Wednesday, April 29, 2009

Ryotaro Japanese Takeaway

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Ryotaro Japanese Takeaway
Shop 117 Sunnybank Plaza, Mains Rd, Sunnybank


It's something of a ritual to have lunch with my parents once on the weekend. We tend to pick somewhere casual, Asian-influenced and in Sunnybank (since that's on the way from their house to my house). It tends to be Chinese food... Newway has been our regular eating spot for a while now but last week, we opted for a change.


My dad recalled a time when those Japanese plastic food displays were a marvel to him and claimed that he's never eaten 'one of those'. I assumed he wasn't talking about the plastic plates of food themselves but rather, the intricate bento boxes they're mimicking. Nowadays, I can think of a dozen or so Japanese places that would do a mean bento box but since none were close by and Ryotaro was right there, we decided to give it a go.

I'm a bit more critical with Japanese food than my parents since I eat at Japanese eateries quite often. They thought the prices were extremely cheap but to me, $8 for a curry is very normal... bordering on expensive. But the point is, this was the closest option.

I chose a pork katsu curry and mum and dad chose a sushi + sashimi box and a garlic fried rice to share.

Katsu pork curry

Miso soup

My curry came out first. I've had Japanese curry from lots of places and they tend to taste the same so I was under the impression that you don't get a lot of variety with Japanese curries. That's not a bad thing - they're consistently good. This one was a bit different though. I thought it was a bit watery and the flavor was slightly different too. Weaker. I couldn't put my finger on it until dad proclaimed that it tasted like Chinese curry. And it does too! I don't mind Chinese curry (especially with chicken and potatoes mmm...) so I'm not complaining but it's true that this Japanese curry was different to others I've had. The pork was nice and crisp though. Miso soup was normal - I'm not a huge fan so I don't really know how to 'rate it'.

Sushi and sashimi box

When the sushi + sashimi box came out, I noticed the fish etc wasn't that fresh. It wasn't so bad that you could taste it but this is the kind of thing that sets apart the REALLY good Japanese restaurants.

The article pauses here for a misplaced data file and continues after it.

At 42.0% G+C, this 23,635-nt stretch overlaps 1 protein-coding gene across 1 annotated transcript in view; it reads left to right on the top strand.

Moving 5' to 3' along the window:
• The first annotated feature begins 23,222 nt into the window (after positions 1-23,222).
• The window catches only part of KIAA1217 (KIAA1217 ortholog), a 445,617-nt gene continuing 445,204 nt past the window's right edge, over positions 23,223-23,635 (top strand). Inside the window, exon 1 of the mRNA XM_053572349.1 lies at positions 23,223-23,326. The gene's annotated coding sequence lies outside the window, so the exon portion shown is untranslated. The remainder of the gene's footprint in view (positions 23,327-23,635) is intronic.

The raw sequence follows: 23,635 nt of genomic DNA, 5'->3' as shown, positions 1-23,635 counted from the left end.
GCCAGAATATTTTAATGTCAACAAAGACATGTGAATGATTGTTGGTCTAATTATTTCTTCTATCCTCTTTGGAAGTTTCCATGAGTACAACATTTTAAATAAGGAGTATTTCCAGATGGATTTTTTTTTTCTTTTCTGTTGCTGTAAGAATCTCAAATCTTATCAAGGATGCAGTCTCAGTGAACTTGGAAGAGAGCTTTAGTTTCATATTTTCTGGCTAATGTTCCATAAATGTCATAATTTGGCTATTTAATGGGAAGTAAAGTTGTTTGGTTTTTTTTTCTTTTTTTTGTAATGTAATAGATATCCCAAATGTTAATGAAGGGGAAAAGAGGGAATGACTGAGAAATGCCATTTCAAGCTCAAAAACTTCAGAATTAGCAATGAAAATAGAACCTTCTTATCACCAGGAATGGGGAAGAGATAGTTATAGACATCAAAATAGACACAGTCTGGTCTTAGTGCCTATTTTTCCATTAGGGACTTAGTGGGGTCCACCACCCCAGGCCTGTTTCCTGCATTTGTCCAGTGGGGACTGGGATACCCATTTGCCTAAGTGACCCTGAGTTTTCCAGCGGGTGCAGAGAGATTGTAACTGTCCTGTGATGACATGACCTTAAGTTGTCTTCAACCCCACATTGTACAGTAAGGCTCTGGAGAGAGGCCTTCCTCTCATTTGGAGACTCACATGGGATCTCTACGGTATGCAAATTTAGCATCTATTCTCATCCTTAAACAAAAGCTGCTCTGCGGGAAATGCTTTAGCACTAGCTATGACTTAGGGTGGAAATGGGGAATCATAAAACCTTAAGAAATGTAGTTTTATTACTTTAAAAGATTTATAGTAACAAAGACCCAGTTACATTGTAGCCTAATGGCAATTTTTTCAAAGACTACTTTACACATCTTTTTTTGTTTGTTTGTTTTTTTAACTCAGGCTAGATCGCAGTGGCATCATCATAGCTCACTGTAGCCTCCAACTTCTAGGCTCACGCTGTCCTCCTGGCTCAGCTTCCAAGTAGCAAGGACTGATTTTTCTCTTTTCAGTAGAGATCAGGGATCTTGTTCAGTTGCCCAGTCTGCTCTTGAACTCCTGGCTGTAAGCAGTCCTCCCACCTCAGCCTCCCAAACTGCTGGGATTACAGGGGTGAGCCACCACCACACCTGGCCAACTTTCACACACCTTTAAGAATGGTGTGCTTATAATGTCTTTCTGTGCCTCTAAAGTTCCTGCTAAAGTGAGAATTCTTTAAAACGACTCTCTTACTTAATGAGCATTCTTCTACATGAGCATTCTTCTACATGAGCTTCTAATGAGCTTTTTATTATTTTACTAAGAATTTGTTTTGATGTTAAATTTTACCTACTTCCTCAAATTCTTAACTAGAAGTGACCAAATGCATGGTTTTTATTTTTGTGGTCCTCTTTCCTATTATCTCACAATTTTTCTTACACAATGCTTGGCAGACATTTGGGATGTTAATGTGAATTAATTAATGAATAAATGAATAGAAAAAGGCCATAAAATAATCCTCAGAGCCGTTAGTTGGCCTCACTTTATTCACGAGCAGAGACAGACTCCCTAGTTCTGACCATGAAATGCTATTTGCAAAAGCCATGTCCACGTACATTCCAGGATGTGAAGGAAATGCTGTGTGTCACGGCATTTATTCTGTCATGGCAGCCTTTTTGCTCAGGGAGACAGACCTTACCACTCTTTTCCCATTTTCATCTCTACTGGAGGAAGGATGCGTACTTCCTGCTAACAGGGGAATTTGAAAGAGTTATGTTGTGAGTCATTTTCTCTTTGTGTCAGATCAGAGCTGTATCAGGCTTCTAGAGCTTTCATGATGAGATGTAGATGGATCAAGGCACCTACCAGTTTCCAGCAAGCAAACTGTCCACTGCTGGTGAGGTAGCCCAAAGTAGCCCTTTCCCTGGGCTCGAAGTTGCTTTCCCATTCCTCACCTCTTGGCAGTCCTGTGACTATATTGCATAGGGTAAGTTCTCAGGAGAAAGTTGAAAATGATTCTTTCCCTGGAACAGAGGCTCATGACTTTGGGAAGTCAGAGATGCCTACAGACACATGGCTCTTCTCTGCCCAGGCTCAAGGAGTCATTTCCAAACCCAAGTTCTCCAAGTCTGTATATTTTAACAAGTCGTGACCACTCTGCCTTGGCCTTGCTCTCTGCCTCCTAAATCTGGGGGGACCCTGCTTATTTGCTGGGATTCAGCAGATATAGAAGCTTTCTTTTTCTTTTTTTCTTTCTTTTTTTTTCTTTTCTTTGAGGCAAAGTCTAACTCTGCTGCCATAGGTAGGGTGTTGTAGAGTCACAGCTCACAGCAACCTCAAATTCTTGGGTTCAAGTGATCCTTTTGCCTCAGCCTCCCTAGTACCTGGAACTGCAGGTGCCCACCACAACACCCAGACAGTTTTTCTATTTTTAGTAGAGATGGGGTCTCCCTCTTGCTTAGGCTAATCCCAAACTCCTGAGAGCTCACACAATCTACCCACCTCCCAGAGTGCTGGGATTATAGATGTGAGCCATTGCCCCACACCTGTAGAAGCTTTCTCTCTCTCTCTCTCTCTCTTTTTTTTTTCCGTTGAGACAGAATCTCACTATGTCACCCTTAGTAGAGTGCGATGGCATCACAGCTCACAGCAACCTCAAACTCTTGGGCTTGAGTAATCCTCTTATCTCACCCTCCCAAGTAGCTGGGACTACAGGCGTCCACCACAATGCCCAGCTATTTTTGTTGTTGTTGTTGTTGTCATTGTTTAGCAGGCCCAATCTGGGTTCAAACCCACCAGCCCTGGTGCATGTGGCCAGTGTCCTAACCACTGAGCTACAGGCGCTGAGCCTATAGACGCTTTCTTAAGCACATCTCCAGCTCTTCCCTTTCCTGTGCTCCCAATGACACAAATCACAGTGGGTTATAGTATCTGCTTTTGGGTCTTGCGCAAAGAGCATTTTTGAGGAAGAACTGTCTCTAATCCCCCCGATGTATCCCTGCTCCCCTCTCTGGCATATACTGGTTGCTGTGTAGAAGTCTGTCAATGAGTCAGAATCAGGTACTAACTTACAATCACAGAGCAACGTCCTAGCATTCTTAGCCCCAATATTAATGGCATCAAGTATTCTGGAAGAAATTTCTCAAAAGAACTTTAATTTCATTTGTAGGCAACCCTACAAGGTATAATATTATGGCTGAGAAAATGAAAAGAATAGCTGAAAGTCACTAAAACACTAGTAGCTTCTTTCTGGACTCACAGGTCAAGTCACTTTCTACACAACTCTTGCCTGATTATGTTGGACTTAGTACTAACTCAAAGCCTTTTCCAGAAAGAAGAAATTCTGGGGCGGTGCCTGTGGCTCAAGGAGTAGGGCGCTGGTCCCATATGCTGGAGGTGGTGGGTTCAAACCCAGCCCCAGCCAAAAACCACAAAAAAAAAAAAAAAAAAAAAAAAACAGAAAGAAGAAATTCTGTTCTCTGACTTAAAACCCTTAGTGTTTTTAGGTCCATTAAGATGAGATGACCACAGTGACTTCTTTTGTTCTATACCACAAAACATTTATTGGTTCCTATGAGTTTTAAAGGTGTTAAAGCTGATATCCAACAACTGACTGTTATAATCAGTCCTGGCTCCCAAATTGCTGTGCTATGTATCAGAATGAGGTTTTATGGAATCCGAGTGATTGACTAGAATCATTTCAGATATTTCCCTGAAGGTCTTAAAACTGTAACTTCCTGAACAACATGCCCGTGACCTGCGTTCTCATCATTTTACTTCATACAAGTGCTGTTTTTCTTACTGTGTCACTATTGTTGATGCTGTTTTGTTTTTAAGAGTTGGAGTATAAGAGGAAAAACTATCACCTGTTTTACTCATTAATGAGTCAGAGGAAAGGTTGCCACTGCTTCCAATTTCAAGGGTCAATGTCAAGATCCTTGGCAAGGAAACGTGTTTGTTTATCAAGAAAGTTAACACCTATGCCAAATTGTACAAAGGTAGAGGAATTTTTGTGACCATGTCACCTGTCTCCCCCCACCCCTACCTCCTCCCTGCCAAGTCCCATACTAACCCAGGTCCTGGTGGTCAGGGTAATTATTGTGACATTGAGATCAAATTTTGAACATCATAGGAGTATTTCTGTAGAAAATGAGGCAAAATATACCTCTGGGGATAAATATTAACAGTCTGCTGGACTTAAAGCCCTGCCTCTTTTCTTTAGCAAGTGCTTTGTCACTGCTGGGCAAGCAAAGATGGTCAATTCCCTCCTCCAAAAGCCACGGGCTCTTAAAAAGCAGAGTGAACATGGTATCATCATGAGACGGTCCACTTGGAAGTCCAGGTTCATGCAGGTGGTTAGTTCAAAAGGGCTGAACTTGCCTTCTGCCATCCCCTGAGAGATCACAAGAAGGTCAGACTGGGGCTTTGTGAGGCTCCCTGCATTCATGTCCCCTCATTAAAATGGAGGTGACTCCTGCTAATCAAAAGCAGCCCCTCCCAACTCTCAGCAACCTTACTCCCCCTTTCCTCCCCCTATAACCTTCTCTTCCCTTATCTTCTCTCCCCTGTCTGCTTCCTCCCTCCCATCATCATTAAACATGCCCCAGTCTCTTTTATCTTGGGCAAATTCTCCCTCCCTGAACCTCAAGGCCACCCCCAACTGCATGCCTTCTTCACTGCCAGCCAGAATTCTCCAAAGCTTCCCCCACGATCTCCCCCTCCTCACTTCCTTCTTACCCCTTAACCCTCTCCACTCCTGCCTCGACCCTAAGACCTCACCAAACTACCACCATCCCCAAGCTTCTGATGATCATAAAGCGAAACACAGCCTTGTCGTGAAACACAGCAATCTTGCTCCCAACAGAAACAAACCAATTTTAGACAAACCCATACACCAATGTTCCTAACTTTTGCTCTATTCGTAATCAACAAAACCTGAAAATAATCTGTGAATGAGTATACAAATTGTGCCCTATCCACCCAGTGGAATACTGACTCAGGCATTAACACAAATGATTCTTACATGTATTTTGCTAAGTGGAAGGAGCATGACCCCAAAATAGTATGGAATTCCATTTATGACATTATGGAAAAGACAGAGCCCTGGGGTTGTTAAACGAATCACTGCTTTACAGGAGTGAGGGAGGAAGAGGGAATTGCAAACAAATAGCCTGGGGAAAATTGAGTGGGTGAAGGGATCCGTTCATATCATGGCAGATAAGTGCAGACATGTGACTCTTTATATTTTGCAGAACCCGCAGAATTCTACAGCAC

Garlic fried rice

The garlic fried rice was only $5 and it looked pretty tasty. I didn't try the sushi or fried rice so I can't comment on either of them.

Ryotaro Japanese is reasonable quality for an acceptable price. There are better Japanese eateries out there but if you're in that area and in the mood for Japanese, there's no reason not to stop by. It's located in the food court so ambience isn't really a factor but service was good.

Woks Box

7 comments:
Woks Box
Festival Towers, Cnr of Albert & Charlotte Street, Brisbane


One afternoon, I was decidedly too tired to make dinner so we looked for somewhere fast and cheap to eat in the city.

Woks Box is one of those fast Asian food concept stores - like Noodle Box where you pick a menu item and they quickly wok fry the ingredients (most are precooked) before dishing your meal into a plastic take-away box.


When we went in, the place seemed to be occupied purely by people who knew the owners/staff and they were all chatting amongst themselves so I felt a bit intimidated.

There's a reasonable variety of meal boxes to choose from - noodles, rice plus some soupy options like laksa etc. Each meal comes in 2 sizes and are very affordable.


We picked a noodle and a rice dish and as expected, the food was ready really quickly. Even as we were ordering, a kitchen staff was loading up the necessary ingredients into a bowl to get stir fried. Imagine Sumo Salad but hot and with an Asian Influence.